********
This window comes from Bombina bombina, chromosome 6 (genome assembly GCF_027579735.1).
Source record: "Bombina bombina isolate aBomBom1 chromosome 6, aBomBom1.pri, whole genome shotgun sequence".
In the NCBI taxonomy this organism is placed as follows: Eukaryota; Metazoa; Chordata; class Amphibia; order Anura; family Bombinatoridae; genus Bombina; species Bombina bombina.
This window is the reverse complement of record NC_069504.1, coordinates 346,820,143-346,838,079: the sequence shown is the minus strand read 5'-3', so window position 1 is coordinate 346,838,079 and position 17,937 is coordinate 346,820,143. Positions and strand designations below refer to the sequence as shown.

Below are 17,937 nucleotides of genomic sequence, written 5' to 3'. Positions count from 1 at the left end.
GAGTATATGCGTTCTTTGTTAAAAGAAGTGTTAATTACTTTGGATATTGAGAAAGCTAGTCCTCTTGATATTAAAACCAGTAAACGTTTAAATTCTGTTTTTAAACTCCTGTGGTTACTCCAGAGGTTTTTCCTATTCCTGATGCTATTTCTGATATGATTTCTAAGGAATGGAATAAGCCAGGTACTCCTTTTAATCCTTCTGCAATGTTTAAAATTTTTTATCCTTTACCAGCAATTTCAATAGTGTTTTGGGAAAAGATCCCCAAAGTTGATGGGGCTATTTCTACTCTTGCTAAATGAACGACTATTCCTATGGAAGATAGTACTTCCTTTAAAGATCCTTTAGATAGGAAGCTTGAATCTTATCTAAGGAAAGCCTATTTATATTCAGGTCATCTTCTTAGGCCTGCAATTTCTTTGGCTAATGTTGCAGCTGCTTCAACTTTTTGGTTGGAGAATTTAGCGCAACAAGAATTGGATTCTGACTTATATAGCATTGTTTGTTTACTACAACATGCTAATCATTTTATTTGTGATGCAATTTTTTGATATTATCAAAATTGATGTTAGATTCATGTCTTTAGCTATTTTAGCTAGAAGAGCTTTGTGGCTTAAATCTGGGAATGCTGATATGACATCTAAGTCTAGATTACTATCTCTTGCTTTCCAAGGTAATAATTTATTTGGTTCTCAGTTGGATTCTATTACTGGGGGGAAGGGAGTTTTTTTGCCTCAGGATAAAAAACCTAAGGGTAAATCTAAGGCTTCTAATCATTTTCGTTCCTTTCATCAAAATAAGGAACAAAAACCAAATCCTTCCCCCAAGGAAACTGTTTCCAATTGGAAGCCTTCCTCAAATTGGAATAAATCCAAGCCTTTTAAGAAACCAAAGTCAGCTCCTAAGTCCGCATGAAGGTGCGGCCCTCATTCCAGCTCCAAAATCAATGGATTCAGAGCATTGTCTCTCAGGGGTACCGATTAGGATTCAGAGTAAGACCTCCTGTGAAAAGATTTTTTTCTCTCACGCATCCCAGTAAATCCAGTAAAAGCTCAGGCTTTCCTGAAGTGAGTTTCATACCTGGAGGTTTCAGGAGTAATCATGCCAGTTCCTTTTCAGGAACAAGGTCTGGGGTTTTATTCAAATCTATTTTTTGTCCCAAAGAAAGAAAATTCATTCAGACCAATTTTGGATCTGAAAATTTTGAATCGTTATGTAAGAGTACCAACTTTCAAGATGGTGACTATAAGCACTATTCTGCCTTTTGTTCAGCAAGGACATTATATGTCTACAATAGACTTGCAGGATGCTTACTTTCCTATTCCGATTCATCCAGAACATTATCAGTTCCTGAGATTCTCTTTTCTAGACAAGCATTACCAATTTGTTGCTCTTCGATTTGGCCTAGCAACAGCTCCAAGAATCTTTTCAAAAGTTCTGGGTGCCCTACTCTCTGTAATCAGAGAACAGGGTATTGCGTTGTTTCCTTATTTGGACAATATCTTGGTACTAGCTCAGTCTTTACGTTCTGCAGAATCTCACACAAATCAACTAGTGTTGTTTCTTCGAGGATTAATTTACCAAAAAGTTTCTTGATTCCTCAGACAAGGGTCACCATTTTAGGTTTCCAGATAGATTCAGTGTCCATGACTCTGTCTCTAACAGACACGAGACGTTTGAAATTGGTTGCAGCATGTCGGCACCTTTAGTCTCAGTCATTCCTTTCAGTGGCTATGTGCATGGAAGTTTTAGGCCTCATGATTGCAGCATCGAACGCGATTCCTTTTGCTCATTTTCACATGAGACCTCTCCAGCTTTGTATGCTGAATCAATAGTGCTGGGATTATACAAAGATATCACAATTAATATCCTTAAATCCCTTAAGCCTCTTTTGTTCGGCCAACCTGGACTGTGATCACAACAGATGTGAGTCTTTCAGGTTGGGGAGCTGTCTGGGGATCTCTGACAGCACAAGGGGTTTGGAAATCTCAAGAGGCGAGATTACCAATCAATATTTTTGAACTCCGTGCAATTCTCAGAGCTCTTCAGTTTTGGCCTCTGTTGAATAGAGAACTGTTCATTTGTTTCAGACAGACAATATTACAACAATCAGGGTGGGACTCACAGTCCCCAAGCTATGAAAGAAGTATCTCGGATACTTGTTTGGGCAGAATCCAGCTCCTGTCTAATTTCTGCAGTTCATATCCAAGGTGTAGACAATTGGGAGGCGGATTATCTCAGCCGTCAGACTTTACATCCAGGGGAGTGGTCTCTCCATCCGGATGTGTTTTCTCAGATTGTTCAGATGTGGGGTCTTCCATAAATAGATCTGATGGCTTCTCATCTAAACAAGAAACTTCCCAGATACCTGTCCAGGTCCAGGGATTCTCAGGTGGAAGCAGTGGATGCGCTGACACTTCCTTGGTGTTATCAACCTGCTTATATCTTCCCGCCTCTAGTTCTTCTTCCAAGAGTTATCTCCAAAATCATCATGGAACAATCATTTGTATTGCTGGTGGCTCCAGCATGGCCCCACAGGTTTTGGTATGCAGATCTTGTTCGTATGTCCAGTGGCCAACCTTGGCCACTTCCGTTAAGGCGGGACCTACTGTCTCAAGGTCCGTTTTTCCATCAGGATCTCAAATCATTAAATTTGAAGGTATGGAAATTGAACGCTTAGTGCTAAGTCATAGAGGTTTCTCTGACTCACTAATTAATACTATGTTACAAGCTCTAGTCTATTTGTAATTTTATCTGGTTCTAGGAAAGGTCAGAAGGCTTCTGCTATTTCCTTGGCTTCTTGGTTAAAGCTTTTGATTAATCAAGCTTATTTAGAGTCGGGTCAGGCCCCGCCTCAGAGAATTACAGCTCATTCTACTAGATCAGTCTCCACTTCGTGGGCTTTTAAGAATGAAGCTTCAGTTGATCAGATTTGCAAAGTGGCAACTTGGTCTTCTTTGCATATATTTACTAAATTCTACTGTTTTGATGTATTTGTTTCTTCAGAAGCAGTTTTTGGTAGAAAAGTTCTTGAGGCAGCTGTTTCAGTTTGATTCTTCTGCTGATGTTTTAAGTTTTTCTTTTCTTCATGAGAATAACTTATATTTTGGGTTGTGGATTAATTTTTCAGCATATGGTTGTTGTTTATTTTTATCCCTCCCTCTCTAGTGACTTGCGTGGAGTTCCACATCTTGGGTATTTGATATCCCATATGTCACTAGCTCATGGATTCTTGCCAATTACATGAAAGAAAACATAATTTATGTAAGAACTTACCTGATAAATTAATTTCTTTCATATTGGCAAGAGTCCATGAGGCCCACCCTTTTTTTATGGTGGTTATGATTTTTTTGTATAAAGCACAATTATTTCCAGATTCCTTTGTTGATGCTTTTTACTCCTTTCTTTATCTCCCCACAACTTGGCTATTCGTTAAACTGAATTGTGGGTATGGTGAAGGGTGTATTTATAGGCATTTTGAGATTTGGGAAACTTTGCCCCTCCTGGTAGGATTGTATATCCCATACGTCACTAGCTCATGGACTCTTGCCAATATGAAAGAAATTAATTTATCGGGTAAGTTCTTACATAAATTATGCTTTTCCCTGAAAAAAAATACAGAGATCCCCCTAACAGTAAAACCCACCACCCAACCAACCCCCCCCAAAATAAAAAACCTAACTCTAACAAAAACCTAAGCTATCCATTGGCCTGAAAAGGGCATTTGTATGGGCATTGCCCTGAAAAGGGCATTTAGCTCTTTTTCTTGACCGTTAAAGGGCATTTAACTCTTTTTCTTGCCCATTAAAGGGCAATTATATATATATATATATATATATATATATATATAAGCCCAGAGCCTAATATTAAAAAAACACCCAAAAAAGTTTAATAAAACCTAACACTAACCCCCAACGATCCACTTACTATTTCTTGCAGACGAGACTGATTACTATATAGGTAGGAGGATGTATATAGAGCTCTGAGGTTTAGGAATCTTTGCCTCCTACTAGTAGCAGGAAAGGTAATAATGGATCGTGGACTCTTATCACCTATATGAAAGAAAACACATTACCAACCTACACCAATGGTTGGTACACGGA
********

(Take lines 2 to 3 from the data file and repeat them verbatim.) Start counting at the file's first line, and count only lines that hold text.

Source record: "Bombina bombina isolate aBomBom1 chromosome 6, aBomBom1.pri, whole genome shotgun sequence".
In the NCBI taxonomy this organism is placed as follows: Eukaryota; Metazoa; Chordata; class Amphibia; order Anura; family Bombinatoridae; genus Bombina; species Bombina bombina.